Regular running costs of a house can add up over time and if you’re not paying attention, they can start to take a significant bite out of your monthly income.
If you’re reviewing your monthly utility bills, check to see if they have increased over the last few years. If they have, check to see if the increase is due to higher rates or higher consumption, or sometimes it’s due to both. Even if you maintain your heating, ventilation and air conditioning (HVAC) equipment, appliances and other mechanical equipment regularly, your systems become less efficient as they age.
Here are 10 tips for saving money at home.
1. Hire an energy auditor.
According to Stats Canada, 63% of our energy consumption is used for space heating. If you find you’re uncomfortable in your house in the middle of winter, it’s time you beefed up your home’s insulation, sealed any cracks and caulked between the walls and the window trim. Before you take any measures, hire an energy auditor. An energy auditor’s job is to analyze your home’s energy use, and identifying air infiltration areas in your home’s building envelope. The energy audit will also let you know how efficient your furnace, air conditioning unit and major appliances are and whether it’s time to invest in some new ones. Many provinces offer rebates for having your home audited.
2. Replace your 15 year old or older major appliances.
Current Energy Star certified appliances are 20-30% more efficient than standard appliances. The running costs of a new Energy Star certified refrigerator will cost 50% less than the running costs of a 15 year old one annually. To see how much you can save by replacing your old fridge, visit Energy Star’s website.
3. Unplug minor appliances not in use.
In 1990, Stats Canada reported that Canadians had an average of 15 appliances in their home. By 2009 that number had grown to 21 appliances (major and minor). Those extra minor appliances soak up additional electricity more than offsetting the gains made from new energy efficient major appliances. When was the last time you used your VCR or even DVD player for that matter? What about the beer fridge in your basement? Many utility companies across the country will even pay you for getting it out of your home.
4. Programmable Power bar for your TV and Gaming station:
Why pay for electricity you’re not using? TV set top boxes, gaming stations and desktop computers all use electricity to keep them on standby power when you’re not home. A programmable power bar allows you to turn all the equipment off when not in use and turn it on when you are. Suddenly you’re not paying for the 16-20 hours you’re not using your TV per day.
5. Upgrade your programmable thermostat:
Even programmable thermostats have advanced since the original ones entered the market. Now you can adjust the heat or cooling in your home from your smart phone on many models, Nest can even learn your family’s behavior and make the adjustments for you.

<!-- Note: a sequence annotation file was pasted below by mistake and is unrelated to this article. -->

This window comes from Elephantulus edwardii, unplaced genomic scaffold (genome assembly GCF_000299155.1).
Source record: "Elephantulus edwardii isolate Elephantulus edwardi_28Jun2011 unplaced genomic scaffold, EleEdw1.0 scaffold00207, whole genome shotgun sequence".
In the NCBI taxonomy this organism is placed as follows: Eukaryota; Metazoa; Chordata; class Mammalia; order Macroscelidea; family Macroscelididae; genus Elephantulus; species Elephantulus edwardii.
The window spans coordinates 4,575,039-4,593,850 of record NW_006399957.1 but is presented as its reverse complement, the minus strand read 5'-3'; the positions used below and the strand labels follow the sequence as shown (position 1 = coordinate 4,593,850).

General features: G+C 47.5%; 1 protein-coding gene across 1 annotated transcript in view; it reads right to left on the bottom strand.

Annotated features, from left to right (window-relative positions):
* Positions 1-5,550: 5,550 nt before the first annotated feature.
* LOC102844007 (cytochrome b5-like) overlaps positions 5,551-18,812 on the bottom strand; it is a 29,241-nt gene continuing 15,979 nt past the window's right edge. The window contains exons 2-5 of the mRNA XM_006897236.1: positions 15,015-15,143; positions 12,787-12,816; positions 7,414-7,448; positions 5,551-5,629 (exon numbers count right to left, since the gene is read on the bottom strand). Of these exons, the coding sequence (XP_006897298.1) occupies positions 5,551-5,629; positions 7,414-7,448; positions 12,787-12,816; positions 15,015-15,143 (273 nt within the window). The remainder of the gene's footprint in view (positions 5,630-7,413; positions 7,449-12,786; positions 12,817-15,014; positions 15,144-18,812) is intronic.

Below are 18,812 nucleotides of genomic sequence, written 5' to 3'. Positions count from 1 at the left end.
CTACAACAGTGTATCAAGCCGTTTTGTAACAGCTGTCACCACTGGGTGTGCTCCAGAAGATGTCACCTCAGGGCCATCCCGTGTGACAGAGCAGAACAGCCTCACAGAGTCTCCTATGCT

6. Improve your hot water energy efficiency:
You can save money at home by addressing hot water tank’s efficiency. Next to space heating, hot water is the second biggest consumer of energy in your house. Insulate your hot water heater to improve the heater’s efficiency. Water tank blankets for either a gas or electric unit can be found at most hardware stores. The blanket can increase your tank’s efficiency by 10%. If you want to take it a step further, if you have a big family and you take a lot of showers in the morning, invest in a drain water heat recovery pipe. It can save another 5-10% on your water heating bill (the more showers you take, the more you save versus not having one). Further, some utility companies offer rebates for installing one.
7. Water consumption.
Only 58% of Canadian homes have water meters, but where they exist, you can save money by taking some steps such as tracking down and plugging leaks. Everything from a leaky faucet or toilet to an underground leak in your irrigation system will cost you money for the water that’s leaking out of the system. A leaky faucet that leaks at a rate of 1 drip per second wastes up to 11,000 liters/year. Fix leaks to save money at home. If you have a leaky hot water faucet, fix it and you’ll save on your utility bill as well.
8. Install water efficient fixtures.
From low flow toilets to water saving shower heads, technology on the low flow front has advanced significantly in the last few years. You won’t notice the difference between a low flow shower and a regular shower head any more, while low flow toilets only need one flush. Further, low-flow toilets now vary between 3-4.8 liters per flush, even lower than the now almost standard 6 liter toilets.
9. Install a rain barrel or cistern.
Rain falling on your roof can be captured via eavestroughs and downspouts and directed into a rain barrel to use in your garden and for watering your lawn. Using rain water instead of municipal water for your garden helps save money on your water bill. Some municipalities give rebates or subsidize the purchase of rain barrels.
10. Save money on waste disposal.
In cities where you pay for garbage disposal by the bin or bag, cut your waste by shopping in bulk, disposing of broken electronics through e-waste programs, recycling according to your municipality’s codes and give away clothes and housewares to reuse programs such as the Salvation Army and Goodwill. Want to get rid of stuff that’s still usable but you no longer want? Try selling online through Kijiji or Craigslist, or give away through Freecycle.org.
With a little effort, you can save money at home by keeping your appliances in good working condition and replacing older ones with newer, more efficient ones, so you have a little more left over to do what you want with, like topping up your mortgage payments or putting it towards a vacation.